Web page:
Indonesia and Aceh rebels on Monday signed a peace treaty to end nearly 30 years of fighting that killed 15,000 people, but rebel leaders voiced concern about government troops remaining in the region.

The signing ceremony in Helsinki followed seven months of talks mediated by former Finnish President Martti Ahtisaari (search), who spurred the two sides to agreement to help international aid reach Aceh province, which was devastated by last year's tsunami.

The pact gives amnesty to members of the Free Aceh Movement (search), or GAM, and allows the region limited self-government.

It was signed by Indonesian Justice and Human Rights Minister Hamid Awaluddin (search) and Malik Mahmud (search), an exiled rebel leader who was briefly jailed in Sweden last year after Indonesia accused him of terrorism.

Both sides also agreed to end hostilities immediately after the signing.

In Aceh province, thousands of people gathered at the region's largest mosque to witness the televised signing. The crowd clapped and shouted as the Indonesian government inked the deal, but the celebration was remarkably subdued.

"All we want is peace," said Nassruddin, a high school physics teacher who goes by one name. "A few years ago we teachers were targeted by the rebels. They burned a lot of schools. We were always scared."

The accord became possible after GAM agreed to renounce a demand for full independence and disarm, and the Indonesian government said it will cut troops in the region, from 35,000 to 14,700, and police from 15,000 to 9,100.

Mahmud, however, said that too many troops will remain.

"At the end of the process there will be around twice as many troops to be stationed in Aceh as any other [part] of Indonesia," he said, after signing the pact.

He also accused the government of denying the existence of anti-GAM militias in the province, which humanitarian organizations allege attacked civilians.

"We know that many militia organizations do exist in Aceh, and that they are directly linked to and supported by the Indonesian army," Mahmud said. "Militia members have recently been saying that after GAM is disarmed they will kill GAM members."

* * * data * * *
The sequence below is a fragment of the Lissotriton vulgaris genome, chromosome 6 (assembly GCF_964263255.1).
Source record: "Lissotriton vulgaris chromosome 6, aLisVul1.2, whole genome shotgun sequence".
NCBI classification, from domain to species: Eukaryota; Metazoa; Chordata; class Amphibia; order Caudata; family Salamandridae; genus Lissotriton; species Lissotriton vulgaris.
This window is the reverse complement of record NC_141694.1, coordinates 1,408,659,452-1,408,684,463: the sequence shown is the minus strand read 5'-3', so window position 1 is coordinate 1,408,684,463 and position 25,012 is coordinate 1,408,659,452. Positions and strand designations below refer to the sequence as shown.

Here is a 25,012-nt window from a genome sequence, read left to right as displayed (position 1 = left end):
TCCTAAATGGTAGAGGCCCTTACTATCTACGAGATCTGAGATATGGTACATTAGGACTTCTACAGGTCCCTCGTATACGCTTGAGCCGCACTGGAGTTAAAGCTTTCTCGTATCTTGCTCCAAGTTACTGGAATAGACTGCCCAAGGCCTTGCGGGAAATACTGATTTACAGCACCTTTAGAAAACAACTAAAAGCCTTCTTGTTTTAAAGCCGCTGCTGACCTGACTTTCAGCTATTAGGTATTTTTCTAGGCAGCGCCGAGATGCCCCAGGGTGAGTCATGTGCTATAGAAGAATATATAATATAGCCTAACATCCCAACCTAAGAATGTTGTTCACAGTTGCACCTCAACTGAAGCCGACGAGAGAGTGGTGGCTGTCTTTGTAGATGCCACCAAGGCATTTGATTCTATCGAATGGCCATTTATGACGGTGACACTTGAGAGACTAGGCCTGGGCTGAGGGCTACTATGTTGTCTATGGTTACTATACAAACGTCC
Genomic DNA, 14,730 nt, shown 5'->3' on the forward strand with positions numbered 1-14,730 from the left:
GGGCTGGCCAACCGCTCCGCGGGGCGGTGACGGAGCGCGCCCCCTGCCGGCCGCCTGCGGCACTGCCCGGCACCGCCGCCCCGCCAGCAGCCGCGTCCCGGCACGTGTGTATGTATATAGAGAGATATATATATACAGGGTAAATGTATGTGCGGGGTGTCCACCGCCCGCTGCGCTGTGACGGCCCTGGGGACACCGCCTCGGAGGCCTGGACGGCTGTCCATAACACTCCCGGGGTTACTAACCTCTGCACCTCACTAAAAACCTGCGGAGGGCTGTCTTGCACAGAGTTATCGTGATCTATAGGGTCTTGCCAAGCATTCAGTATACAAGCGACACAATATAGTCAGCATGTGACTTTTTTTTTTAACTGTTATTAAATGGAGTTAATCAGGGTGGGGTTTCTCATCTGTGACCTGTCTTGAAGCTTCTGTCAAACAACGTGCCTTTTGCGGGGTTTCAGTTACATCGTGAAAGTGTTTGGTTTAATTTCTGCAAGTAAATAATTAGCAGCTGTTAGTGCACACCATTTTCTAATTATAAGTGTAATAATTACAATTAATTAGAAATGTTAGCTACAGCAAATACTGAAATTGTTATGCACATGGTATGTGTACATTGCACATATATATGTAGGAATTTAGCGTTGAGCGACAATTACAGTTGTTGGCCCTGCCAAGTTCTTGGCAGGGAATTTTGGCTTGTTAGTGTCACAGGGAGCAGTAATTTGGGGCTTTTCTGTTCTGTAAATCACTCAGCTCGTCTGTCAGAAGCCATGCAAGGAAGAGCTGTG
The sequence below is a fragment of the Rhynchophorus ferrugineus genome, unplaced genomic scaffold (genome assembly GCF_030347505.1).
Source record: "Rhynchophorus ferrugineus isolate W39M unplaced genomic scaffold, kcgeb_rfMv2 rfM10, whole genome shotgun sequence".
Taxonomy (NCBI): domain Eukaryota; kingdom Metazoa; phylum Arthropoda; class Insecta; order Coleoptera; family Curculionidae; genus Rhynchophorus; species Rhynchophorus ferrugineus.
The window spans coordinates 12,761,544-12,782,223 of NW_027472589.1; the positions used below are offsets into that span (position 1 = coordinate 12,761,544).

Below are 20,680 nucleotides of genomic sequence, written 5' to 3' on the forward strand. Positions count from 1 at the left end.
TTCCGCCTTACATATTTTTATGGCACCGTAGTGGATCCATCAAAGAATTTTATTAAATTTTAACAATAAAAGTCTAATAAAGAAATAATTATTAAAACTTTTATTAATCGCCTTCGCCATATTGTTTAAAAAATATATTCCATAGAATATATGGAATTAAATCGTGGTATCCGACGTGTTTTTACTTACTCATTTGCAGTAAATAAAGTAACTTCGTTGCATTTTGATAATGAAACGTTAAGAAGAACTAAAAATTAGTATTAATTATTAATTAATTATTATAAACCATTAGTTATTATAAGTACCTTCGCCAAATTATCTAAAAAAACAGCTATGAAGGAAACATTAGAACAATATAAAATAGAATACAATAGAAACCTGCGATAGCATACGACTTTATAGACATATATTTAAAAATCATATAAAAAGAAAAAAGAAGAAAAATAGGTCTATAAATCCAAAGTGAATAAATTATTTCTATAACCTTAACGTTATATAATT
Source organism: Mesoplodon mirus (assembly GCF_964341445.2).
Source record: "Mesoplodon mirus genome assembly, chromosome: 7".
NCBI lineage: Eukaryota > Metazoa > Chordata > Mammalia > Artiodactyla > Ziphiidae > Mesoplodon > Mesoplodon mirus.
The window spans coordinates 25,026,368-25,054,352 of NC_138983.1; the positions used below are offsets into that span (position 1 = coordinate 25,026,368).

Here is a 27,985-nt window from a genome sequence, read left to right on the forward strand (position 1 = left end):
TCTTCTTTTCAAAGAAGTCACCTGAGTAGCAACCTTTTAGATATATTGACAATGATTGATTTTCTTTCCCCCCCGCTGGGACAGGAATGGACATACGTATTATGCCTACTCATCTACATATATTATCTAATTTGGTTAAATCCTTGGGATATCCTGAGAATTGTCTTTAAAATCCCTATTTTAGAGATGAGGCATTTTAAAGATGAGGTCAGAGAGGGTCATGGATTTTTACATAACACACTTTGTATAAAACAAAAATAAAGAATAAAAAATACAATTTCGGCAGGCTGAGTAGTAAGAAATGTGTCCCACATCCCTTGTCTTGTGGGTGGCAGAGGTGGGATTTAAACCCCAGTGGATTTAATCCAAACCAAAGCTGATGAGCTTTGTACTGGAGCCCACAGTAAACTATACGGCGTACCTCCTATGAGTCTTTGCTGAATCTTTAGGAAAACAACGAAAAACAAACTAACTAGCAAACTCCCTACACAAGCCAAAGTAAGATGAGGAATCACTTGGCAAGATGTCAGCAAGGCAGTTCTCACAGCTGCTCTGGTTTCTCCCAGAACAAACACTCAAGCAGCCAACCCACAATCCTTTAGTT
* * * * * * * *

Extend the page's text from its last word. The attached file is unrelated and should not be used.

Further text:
"If GAM defends itself against these militias, this will be the excuse the [military] is looking for to relaunch military operations," he added.

Ahtisaari was upbeat about the treaty.

"This is a beginning of a new era for Aceh. Much hard work lies ahead," he said, after shaking hands with the signatories. "It is of utmost importance that the parties honor the commitments they have made in the agreement."

The treaty stipulates that a new law on governing Aceh will come into force by March 2006, allowing the province to retain 70 percent of the province's revenue from oil and gas.

The peace process was initiated by Ahtisaari, a former peace broker in the Balkans and Namibia, after he was approached by the Indonesian government to help find a solution to the conflict.

GAM leaders, who have been living in exile in neighboring Sweden for decades, also backed the choice of Ahtisaari and joined in the talks that were held at a secluded manor house outside the Finnish capital.

After the tsunami, which killed 130,000 people in Aceh alone, aid workers poured into the formerly closed province, leading to international pressure on Jakarta to halt the violence — particularly from the United States and the European Union.

A previous truce ended after only six months in 2003, when the Indonesian army expelled foreign observers, declared martial law, arrested rebel negotiators and mounted an offensive in which more than 3,000 people died.

Hostilities in the area broke out in 1976. Although many Acehnese wanted an end to the bloodshed, there was general support for independence because of abuses. Human rights groups accuse Indonesia's army of executions, disappearances, torture and rapes.